New York City Quarantines Cats to Stop Rare Bird Flu Outbreak
Posted on January 13, 2017
New York City has quarantined hundreds of cats in an effort to stop an outbreak of H7N2 virus. The outbreak begin in October 2016 with a Bronx shelter cat named Alfred. Alred is Patient Zero in the bird flu outbreak. Aflred and one other cat have died. Most cats recover from the virus. When they do they can leave the makeshift quarantine shelter.
The New York Post reports that that cats were taken from shelters all over the city and placed in a facility in Long Island City, Queens. The warehouse was adapted to hold hundreds of cats by the Animal Care Centers of New York City and the Mayor's Alliance for NYC's Animals. It has two quarantine zones including area dubbed the "hot zone." Cats in need of critical care are kept on the second floor. The ASPCA and Maddie's Fund are paying for the treatment of the cats.
Workers wear hazmat suits while in the quarantine zones. A New York Times story says the virus is considered "slightly transmissible to humans" and generally causes only mild illness in humans according to the CDC. However, there are always concerns when an influenza starts spreading in a previously unseen manner. The Times says this is "by far the biggest influenza outbreak ever observed in cats."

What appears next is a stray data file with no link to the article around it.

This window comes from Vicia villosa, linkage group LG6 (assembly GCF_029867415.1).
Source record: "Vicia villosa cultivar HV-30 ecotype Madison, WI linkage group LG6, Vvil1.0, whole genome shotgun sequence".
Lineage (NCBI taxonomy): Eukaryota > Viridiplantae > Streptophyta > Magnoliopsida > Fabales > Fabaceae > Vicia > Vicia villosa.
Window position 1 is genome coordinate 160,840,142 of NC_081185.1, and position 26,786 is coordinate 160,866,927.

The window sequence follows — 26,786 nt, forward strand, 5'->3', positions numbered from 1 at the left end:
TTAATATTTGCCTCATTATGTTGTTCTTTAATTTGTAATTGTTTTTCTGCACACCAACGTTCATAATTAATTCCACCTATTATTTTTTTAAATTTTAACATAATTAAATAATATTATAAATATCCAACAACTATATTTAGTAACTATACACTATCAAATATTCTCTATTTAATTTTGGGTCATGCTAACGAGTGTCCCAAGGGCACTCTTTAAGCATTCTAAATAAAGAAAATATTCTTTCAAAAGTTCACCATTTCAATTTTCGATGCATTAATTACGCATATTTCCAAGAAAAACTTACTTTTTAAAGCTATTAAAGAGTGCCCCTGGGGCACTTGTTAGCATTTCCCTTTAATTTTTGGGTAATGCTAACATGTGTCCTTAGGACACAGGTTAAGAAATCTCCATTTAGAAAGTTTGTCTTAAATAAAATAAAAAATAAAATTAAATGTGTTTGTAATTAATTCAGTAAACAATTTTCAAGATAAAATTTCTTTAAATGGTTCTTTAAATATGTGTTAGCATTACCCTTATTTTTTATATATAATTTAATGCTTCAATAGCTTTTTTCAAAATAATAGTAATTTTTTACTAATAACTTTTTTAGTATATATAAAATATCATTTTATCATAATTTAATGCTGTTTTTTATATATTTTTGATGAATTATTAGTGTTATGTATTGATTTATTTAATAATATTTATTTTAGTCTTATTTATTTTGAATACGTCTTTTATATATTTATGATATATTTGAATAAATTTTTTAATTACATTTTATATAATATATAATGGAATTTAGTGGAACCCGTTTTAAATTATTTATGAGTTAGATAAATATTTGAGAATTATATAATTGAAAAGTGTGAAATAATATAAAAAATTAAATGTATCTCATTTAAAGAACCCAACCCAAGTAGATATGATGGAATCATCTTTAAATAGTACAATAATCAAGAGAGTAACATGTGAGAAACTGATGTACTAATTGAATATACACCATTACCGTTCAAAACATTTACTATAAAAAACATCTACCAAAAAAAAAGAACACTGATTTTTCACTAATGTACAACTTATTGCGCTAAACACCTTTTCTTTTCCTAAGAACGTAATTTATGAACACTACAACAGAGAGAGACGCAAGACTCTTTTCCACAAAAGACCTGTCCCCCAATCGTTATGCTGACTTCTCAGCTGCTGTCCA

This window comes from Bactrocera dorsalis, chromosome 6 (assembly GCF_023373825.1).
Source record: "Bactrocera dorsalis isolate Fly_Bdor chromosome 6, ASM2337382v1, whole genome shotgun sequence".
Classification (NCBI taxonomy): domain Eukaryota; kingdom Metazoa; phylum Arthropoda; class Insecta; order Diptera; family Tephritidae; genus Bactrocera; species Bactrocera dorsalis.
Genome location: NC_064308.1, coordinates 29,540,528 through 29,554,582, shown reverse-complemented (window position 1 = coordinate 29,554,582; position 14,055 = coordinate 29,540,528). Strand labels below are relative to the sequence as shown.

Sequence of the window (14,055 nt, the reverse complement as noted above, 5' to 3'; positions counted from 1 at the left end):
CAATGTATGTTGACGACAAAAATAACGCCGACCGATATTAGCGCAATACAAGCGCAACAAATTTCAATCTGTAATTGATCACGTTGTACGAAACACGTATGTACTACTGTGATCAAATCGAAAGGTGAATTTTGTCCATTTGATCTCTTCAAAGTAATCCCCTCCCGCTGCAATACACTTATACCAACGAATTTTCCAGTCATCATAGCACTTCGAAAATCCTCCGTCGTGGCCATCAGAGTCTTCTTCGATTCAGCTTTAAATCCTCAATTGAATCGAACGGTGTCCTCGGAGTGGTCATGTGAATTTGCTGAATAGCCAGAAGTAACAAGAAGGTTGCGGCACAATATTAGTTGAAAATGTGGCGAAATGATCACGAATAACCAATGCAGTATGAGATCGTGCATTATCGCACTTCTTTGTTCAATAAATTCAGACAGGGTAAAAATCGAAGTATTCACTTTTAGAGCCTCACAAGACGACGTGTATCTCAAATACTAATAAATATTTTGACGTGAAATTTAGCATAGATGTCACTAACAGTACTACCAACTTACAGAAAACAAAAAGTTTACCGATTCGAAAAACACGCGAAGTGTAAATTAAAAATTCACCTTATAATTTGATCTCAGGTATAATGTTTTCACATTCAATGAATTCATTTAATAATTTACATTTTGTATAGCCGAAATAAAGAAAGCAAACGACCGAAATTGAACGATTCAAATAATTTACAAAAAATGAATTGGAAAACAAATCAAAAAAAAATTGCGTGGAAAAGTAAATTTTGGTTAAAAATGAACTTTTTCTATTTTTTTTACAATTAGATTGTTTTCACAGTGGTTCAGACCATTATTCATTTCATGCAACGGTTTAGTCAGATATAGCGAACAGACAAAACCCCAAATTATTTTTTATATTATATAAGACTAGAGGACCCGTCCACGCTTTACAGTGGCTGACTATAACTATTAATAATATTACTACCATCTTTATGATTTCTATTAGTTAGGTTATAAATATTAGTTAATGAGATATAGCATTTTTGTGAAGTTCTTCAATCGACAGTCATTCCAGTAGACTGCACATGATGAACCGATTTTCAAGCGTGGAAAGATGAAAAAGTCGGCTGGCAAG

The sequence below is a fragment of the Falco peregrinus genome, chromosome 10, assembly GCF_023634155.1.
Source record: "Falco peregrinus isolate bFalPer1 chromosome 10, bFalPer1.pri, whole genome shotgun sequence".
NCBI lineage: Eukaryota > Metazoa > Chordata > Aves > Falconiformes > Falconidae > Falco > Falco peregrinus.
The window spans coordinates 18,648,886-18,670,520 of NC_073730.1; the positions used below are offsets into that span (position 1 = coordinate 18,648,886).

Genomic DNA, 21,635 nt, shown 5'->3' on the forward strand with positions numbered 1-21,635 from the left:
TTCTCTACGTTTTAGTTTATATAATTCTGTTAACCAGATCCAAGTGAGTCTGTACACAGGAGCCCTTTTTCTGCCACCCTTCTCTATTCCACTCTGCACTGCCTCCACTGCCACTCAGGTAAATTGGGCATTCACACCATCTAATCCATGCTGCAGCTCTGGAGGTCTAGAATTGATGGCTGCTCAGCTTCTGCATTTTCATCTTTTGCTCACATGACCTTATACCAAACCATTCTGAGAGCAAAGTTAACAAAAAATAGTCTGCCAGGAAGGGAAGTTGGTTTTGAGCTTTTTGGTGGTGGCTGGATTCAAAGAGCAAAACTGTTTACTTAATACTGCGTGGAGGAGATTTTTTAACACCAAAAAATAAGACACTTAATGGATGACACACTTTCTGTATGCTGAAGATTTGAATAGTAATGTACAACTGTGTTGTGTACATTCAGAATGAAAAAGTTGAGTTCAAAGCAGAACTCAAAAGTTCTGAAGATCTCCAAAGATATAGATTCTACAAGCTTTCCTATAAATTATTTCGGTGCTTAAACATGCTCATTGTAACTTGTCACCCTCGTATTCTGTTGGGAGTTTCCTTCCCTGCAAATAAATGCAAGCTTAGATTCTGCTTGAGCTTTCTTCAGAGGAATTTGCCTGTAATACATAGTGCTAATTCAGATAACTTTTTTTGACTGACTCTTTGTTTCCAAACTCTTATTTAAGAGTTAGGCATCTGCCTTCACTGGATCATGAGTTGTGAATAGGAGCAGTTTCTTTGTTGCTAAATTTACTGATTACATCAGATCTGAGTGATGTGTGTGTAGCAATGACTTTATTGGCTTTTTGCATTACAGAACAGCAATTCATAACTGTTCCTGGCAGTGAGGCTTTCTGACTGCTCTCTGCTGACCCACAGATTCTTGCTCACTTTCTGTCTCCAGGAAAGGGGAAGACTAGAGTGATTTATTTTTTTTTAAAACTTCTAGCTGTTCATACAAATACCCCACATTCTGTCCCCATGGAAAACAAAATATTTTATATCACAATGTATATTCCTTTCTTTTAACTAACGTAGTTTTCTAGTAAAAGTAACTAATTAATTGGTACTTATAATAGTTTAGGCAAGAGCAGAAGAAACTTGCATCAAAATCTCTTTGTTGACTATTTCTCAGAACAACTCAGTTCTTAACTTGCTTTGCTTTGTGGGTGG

Aleisha Swartz from the University of Wisconsin veterinary school, told the Times, "Any time influenza viruses start to behave in an unusual way, there’s a concern about what might happen. There's this virus that popped up, and if we didn't respond, it could have become widespread in cats all over the place."
386 of the cats have tested positive so far. The early indications are that the quarantine move has contained the virus. Hopefully, the aggressive control effort will mark the end of H7N2. The scientists do not know how Alfred became infected.
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